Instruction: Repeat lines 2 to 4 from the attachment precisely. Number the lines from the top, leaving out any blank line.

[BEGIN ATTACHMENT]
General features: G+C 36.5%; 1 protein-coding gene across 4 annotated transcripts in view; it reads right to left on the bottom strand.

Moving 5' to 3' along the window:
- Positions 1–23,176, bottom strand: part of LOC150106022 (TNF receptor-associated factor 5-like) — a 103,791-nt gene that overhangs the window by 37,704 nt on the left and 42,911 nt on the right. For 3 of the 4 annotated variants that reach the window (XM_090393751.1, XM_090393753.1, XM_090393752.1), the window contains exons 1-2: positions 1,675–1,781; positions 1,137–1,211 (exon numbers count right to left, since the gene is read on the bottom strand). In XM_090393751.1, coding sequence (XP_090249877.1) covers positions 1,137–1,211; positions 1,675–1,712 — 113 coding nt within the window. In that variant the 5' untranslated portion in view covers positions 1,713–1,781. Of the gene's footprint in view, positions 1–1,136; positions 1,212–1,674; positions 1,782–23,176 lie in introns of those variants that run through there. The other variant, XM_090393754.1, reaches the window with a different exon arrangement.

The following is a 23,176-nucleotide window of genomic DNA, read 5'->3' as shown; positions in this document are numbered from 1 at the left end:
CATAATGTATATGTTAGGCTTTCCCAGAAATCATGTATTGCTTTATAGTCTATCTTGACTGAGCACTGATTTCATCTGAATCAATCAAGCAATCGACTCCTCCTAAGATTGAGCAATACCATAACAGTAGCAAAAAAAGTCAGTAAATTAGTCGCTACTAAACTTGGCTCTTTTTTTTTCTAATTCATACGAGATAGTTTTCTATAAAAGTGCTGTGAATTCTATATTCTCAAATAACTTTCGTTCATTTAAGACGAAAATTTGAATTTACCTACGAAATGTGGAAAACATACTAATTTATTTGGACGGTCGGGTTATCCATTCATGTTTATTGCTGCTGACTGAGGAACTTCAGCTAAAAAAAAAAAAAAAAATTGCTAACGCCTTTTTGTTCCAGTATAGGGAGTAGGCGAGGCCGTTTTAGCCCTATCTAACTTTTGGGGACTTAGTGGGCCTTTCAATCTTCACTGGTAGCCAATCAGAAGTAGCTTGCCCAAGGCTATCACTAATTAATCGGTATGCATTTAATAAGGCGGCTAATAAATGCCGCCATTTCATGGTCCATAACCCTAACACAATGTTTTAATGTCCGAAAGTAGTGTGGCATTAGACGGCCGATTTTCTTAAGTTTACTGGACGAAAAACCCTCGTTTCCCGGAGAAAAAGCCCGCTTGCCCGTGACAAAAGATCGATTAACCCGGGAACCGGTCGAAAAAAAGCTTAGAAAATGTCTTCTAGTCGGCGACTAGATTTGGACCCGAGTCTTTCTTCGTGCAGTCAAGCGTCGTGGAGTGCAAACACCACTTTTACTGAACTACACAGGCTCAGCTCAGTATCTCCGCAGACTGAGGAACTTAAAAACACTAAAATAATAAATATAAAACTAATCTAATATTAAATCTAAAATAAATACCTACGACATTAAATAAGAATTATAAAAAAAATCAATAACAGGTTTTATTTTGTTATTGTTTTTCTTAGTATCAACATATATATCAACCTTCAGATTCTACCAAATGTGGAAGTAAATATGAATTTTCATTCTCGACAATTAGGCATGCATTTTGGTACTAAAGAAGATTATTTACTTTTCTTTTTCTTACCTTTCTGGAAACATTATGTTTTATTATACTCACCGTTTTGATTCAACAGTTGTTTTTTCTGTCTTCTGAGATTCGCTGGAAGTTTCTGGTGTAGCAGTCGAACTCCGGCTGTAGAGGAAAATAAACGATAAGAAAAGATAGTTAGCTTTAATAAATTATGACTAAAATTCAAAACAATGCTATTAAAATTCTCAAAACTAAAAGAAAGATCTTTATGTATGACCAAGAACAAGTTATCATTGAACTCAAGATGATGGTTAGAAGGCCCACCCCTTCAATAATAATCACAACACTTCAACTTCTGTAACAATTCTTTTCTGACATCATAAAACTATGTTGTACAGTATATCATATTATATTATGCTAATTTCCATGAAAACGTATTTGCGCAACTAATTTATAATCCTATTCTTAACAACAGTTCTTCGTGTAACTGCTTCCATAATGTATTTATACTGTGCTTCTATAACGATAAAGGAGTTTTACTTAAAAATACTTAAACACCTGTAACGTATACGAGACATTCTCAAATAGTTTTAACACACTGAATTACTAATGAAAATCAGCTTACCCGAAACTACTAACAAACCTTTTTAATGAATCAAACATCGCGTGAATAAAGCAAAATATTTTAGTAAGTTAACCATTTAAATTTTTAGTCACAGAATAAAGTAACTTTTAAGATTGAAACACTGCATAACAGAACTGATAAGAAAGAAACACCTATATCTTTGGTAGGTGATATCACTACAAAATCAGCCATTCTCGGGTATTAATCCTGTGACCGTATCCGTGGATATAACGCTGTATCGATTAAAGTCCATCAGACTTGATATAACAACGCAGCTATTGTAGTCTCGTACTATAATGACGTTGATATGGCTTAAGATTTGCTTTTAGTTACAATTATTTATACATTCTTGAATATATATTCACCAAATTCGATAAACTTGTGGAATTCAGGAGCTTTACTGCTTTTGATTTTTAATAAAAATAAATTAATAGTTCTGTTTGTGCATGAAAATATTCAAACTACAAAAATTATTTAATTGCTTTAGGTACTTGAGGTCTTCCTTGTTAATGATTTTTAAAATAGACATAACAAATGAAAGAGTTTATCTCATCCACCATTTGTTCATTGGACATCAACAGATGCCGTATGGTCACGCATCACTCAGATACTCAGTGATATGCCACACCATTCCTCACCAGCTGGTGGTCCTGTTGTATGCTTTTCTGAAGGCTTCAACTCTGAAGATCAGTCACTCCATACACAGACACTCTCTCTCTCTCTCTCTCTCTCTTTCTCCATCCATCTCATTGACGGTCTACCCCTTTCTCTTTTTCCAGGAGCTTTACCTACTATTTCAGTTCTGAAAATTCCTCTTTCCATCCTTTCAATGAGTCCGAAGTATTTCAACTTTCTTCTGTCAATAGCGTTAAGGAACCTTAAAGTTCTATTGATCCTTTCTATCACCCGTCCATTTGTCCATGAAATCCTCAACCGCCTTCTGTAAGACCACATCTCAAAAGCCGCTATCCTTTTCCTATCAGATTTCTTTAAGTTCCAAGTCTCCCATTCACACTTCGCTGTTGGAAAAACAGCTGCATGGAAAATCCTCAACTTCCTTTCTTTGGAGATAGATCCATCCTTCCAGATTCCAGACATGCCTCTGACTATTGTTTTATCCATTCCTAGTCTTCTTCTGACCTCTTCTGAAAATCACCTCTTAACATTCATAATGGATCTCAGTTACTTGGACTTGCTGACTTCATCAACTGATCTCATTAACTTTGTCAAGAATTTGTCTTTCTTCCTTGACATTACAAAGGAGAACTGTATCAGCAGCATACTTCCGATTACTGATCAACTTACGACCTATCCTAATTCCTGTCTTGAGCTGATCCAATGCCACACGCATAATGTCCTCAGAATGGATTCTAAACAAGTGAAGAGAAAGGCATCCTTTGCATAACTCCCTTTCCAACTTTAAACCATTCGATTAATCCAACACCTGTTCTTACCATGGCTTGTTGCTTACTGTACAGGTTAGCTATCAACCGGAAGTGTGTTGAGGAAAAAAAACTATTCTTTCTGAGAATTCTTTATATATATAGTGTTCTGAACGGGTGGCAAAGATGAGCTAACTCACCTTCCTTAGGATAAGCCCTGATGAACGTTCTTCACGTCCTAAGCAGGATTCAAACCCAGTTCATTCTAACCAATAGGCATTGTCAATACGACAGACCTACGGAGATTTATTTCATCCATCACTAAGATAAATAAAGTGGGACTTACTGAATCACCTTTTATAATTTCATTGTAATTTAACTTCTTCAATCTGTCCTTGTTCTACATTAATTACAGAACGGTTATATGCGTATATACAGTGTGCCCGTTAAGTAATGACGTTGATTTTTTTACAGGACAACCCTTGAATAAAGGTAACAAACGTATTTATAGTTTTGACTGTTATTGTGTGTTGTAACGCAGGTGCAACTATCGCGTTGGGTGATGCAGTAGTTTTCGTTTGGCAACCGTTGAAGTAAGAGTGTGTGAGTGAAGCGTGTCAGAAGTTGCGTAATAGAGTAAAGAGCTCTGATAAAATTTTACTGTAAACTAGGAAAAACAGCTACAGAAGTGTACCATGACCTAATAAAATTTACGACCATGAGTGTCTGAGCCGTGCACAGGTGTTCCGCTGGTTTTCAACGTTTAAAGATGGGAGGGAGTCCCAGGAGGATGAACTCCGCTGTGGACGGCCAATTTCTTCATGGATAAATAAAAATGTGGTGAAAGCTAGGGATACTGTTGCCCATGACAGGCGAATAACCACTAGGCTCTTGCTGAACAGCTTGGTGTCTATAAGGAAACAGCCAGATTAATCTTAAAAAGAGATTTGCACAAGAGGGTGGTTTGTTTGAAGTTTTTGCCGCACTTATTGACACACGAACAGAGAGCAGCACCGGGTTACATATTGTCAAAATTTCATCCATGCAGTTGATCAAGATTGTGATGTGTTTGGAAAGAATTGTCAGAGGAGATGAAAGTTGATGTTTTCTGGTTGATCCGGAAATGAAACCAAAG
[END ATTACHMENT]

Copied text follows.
Moving 5' to 3' along the window:
- Positions 1–23,176, bottom strand: part of LOC150106022 (TNF receptor-associated factor 5-like) — a 103,791-nt gene that overhangs the window by 37,704 nt on the left and 42,911 nt on the right. For 3 of the 4 annotated variants that reach the window (XM_090393751.1, XM_090393753.1, XM_090393752.1), the window contains exons 1-2: positions 1,675–1,781; positions 1,137–1,211 (exon numbers count right to left, since the gene is read on the bottom strand). In XM_090393751.1, coding sequence (XP_090249877.1) covers positions 1,137–1,211; positions 1,675–1,712 — 113 coding nt within the window. In that variant the 5' untranslated portion in view covers positions 1,713–1,781. Of the gene's footprint in view, positions 1–1,136; positions 1,212–1,674; positions 1,782–23,176 lie in introns of those variants that run through there. The other variant, XM_090393754.1, reaches the window with a different exon arrangement.

The following is a 23,176-nucleotide window of genomic DNA, read 5'->3' as shown; positions in this document are numbered from 1 at the left end: